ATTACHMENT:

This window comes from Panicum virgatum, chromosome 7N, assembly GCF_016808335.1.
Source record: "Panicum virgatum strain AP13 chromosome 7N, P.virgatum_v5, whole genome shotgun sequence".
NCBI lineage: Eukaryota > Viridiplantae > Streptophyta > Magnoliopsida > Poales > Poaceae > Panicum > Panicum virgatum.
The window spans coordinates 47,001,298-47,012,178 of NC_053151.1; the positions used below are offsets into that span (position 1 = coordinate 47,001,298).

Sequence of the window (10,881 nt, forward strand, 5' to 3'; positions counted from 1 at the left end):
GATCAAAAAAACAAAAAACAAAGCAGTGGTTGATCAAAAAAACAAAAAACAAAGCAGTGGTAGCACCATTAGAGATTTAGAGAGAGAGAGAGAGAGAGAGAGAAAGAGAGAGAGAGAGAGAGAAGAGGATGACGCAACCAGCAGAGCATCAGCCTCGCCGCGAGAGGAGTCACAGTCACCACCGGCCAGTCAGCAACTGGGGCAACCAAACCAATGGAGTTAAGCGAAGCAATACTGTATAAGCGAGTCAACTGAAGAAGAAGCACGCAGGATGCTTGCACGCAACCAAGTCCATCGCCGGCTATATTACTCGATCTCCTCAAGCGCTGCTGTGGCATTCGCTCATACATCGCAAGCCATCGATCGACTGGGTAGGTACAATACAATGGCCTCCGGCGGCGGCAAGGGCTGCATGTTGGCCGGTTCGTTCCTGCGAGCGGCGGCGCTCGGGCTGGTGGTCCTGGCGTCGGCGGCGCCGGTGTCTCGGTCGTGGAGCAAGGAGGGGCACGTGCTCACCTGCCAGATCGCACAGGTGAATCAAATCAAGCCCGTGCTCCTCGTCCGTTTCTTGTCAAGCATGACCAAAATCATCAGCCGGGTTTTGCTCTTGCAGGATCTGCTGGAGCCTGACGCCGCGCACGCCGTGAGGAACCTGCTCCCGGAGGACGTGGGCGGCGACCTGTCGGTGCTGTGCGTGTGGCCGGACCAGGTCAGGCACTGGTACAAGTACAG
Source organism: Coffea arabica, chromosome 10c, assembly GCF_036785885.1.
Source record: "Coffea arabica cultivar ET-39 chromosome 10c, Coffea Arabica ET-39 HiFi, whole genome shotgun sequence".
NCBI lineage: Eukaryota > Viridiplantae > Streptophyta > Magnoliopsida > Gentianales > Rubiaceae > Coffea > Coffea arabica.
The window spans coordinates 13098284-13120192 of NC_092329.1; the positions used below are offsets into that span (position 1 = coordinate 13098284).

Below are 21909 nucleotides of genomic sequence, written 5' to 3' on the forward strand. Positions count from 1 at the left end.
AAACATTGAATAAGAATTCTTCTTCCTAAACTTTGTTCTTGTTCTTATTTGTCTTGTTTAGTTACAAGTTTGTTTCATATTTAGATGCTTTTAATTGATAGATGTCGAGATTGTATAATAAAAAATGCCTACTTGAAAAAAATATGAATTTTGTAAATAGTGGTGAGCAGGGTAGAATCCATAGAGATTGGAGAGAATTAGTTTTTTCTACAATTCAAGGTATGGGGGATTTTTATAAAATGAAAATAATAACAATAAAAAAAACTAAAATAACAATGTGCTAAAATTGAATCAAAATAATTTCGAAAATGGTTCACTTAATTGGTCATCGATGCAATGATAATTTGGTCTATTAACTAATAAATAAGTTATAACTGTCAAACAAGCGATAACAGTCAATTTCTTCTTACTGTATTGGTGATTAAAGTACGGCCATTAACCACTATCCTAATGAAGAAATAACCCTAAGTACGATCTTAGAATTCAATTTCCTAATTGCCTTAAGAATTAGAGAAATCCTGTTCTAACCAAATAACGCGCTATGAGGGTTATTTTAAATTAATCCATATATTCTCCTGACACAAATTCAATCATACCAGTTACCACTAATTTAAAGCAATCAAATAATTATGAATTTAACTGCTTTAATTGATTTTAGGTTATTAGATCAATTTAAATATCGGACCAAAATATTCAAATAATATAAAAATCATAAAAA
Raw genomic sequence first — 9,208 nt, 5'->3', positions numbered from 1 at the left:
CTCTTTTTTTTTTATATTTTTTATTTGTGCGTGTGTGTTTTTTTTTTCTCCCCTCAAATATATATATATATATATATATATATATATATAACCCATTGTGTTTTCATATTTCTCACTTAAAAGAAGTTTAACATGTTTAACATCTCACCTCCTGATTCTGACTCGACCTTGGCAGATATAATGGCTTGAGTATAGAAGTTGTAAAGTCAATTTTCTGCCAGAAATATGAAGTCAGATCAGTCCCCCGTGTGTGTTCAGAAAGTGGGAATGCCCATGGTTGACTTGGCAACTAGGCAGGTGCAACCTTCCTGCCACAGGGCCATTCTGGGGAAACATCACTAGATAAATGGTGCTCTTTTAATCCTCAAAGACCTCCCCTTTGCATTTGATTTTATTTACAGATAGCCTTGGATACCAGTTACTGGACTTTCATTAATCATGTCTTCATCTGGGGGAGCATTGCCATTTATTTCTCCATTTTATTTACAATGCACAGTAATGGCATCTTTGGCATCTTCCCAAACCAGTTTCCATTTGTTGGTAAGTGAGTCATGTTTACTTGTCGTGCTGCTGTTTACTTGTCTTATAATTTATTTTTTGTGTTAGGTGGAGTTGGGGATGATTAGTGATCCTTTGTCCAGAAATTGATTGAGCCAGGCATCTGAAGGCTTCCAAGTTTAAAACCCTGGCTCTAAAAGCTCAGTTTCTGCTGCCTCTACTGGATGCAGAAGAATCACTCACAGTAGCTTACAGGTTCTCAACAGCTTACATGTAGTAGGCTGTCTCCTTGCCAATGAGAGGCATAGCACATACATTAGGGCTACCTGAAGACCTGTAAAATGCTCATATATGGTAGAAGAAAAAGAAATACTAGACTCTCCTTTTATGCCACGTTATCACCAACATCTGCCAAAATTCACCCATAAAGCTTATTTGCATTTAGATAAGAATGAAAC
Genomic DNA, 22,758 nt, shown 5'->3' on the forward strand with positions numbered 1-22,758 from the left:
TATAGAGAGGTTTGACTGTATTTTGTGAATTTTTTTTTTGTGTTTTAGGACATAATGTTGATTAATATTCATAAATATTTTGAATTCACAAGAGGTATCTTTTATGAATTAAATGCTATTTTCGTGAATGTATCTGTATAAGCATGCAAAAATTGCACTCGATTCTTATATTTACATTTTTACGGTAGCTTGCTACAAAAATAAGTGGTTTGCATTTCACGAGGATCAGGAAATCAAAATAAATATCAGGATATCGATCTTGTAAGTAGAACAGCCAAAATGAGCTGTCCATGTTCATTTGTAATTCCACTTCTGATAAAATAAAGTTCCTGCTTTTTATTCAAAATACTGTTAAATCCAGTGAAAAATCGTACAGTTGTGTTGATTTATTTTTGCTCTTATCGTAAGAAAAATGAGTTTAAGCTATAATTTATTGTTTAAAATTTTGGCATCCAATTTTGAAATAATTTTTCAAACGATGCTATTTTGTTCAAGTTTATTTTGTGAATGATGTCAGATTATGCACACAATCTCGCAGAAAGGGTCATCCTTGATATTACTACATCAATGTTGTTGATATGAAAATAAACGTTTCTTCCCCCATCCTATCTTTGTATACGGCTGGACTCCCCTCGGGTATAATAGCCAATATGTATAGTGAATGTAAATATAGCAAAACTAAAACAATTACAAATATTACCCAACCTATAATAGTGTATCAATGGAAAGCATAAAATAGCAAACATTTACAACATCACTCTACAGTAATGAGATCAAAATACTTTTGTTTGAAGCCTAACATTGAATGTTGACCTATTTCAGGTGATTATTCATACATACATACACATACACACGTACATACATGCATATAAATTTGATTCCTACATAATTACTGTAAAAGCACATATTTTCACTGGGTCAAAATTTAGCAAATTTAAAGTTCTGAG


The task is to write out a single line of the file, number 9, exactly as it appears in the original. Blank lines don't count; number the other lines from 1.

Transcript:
NCBI lineage: Eukaryota > Viridiplantae > Streptophyta > Magnoliopsida > Gentianales > Rubiaceae > Coffea > Coffea arabica.